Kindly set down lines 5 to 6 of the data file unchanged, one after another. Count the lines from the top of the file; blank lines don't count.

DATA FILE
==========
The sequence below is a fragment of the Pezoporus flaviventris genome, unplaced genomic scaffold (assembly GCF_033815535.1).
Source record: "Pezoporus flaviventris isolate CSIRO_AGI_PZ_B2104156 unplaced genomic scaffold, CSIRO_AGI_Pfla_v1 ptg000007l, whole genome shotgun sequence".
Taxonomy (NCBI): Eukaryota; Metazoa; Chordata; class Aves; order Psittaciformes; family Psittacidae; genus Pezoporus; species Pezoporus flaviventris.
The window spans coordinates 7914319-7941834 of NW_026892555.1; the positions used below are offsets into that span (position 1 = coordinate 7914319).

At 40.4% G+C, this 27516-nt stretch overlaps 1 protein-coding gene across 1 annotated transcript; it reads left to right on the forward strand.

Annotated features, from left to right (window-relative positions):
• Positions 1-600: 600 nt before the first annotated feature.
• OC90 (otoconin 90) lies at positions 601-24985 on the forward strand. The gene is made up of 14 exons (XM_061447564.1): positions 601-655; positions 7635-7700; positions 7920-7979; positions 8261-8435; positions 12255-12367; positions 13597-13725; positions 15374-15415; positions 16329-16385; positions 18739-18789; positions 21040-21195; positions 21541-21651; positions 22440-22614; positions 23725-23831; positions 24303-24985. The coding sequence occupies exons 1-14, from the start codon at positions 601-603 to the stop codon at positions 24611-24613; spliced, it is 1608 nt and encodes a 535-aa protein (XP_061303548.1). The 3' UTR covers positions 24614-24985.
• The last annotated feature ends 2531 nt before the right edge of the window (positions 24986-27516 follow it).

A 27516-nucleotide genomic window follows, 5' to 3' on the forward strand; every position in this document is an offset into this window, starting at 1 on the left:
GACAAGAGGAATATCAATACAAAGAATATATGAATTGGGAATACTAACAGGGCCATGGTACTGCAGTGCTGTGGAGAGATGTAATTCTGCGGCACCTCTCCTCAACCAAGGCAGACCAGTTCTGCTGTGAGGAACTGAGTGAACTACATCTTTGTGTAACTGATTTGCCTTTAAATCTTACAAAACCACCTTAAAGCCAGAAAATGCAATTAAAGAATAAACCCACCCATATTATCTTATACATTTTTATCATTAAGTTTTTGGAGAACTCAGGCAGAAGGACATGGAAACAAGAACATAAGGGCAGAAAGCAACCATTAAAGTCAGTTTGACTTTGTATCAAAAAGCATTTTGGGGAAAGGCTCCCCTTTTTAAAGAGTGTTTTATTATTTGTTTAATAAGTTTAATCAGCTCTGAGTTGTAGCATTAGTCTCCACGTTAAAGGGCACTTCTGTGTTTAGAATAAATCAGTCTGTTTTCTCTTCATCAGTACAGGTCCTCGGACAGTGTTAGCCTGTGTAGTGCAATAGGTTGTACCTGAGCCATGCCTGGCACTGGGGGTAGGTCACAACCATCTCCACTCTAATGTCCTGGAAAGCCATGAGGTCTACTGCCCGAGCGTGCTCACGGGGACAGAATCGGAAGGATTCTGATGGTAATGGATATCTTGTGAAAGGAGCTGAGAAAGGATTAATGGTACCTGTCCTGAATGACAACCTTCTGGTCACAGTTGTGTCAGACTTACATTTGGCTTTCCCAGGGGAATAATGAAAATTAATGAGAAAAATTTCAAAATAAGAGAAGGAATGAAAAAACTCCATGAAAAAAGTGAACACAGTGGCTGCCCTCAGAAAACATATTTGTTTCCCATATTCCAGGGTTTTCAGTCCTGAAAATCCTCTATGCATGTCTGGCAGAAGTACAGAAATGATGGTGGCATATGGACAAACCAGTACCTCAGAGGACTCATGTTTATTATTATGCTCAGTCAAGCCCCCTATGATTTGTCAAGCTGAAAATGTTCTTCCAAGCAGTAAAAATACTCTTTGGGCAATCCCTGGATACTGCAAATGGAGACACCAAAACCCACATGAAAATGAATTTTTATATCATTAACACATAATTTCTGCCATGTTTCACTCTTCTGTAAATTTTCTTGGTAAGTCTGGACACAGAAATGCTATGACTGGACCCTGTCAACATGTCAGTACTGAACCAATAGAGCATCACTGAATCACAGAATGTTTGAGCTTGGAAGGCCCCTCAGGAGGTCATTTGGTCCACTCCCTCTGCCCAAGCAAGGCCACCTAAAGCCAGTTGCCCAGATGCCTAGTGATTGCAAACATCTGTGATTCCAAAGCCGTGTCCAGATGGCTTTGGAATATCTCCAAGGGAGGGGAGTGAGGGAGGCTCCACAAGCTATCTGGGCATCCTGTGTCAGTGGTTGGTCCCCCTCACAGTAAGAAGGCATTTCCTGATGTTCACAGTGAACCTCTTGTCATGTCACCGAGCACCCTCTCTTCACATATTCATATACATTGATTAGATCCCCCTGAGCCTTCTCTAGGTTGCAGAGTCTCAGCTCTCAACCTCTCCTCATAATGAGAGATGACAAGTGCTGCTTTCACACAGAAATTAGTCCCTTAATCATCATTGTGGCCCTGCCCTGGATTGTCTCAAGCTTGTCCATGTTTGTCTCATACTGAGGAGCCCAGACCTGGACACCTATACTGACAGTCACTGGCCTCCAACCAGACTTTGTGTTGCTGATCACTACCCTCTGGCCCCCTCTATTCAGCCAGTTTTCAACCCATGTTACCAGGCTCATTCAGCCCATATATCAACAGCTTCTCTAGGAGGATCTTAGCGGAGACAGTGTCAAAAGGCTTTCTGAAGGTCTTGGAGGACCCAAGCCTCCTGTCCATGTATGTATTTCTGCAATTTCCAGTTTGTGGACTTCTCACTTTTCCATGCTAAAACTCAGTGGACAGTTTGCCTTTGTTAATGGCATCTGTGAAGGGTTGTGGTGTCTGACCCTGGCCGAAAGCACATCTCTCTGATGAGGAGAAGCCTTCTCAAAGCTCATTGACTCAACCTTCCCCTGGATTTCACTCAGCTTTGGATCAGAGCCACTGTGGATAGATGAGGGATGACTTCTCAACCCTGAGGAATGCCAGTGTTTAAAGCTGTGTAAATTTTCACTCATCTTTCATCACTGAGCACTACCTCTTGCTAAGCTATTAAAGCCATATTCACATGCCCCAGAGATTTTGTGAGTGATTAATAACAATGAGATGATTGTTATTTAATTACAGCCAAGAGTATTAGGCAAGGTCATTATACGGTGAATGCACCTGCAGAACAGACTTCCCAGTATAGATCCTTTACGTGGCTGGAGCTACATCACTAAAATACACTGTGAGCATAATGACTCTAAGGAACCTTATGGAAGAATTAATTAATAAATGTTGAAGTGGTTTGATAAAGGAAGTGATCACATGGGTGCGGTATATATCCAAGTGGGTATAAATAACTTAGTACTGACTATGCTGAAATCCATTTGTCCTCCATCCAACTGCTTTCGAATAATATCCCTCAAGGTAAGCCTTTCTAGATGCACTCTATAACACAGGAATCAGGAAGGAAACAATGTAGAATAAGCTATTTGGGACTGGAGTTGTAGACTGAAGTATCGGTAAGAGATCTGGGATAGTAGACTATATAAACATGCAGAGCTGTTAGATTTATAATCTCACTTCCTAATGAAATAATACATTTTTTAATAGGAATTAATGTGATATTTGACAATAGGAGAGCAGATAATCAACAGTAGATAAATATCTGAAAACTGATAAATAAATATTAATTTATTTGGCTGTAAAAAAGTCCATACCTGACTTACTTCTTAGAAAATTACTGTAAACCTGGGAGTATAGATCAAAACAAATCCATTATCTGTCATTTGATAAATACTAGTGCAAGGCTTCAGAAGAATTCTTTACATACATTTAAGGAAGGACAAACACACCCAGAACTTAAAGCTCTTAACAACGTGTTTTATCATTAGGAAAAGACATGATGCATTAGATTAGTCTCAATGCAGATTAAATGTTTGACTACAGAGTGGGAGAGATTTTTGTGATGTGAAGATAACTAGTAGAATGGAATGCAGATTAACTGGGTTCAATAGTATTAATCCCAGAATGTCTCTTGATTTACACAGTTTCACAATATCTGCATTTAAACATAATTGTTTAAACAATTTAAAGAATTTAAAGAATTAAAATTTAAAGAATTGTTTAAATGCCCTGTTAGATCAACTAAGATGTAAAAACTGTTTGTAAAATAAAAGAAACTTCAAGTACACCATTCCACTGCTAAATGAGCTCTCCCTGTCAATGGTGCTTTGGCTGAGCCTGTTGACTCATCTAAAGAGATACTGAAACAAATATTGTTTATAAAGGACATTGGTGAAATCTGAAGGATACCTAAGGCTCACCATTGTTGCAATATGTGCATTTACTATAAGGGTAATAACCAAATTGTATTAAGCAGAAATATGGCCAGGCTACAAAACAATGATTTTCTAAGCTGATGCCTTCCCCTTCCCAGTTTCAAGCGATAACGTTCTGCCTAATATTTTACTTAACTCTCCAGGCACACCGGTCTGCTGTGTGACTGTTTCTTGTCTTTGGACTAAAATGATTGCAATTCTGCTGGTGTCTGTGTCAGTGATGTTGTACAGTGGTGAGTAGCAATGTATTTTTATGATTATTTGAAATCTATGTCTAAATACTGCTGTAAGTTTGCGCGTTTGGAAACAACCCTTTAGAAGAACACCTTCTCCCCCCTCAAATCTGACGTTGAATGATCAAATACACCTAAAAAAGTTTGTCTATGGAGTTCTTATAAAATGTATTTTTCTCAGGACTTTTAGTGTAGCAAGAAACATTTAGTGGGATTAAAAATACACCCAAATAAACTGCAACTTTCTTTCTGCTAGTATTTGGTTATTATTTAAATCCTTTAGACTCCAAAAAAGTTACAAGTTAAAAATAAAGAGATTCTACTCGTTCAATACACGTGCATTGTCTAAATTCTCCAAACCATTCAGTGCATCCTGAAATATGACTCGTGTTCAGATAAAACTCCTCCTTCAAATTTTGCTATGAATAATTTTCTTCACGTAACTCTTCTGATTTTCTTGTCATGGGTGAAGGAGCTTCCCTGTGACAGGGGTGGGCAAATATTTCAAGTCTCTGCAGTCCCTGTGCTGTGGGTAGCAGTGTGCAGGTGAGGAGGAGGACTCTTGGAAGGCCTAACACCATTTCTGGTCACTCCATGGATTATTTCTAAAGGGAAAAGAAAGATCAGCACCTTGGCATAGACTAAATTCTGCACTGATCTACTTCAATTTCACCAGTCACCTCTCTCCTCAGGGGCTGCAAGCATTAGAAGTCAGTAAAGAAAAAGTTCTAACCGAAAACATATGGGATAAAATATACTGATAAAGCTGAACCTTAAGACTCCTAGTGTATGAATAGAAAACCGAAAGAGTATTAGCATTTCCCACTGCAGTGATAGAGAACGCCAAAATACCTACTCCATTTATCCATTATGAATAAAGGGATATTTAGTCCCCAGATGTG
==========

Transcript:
At 40.4% G+C, this 27516-nt stretch overlaps 1 protein-coding gene across 1 annotated transcript; it reads left to right on the forward strand.

Annotated features, from left to right (window-relative positions):